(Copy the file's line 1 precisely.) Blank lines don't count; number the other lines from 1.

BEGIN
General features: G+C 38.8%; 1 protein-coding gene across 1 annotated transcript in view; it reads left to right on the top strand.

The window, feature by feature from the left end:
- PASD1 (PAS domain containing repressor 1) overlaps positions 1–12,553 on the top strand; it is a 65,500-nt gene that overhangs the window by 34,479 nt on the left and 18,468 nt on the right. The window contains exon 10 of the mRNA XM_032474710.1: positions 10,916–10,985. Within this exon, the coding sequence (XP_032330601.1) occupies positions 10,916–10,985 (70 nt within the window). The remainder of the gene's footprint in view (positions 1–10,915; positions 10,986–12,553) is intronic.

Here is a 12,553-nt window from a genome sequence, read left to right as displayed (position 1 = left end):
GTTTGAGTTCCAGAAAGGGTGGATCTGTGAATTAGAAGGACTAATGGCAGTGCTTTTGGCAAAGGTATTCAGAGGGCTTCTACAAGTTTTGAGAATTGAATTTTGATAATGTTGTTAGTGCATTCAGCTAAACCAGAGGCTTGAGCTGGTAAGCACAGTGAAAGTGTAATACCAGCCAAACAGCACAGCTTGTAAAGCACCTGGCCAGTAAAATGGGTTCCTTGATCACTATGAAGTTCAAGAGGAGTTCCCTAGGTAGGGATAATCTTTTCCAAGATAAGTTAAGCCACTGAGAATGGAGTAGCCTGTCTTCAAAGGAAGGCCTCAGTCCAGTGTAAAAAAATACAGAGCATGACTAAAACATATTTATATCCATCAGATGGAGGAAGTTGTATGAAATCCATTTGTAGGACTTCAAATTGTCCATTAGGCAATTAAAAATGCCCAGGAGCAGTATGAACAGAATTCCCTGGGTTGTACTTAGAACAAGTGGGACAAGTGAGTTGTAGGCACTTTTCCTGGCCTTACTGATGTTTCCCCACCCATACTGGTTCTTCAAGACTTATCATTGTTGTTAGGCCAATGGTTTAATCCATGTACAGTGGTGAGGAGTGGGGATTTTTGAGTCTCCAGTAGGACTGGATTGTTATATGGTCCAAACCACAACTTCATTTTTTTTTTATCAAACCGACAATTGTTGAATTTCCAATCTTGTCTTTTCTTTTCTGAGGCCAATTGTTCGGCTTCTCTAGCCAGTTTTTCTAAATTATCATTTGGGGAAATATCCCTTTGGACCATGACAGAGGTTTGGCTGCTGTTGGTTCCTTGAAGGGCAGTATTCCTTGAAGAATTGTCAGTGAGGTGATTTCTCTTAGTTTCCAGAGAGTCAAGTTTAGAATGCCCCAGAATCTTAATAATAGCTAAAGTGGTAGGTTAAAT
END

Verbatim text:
General features: G+C 38.8%; 1 protein-coding gene across 1 annotated transcript in view; it reads left to right on the top strand.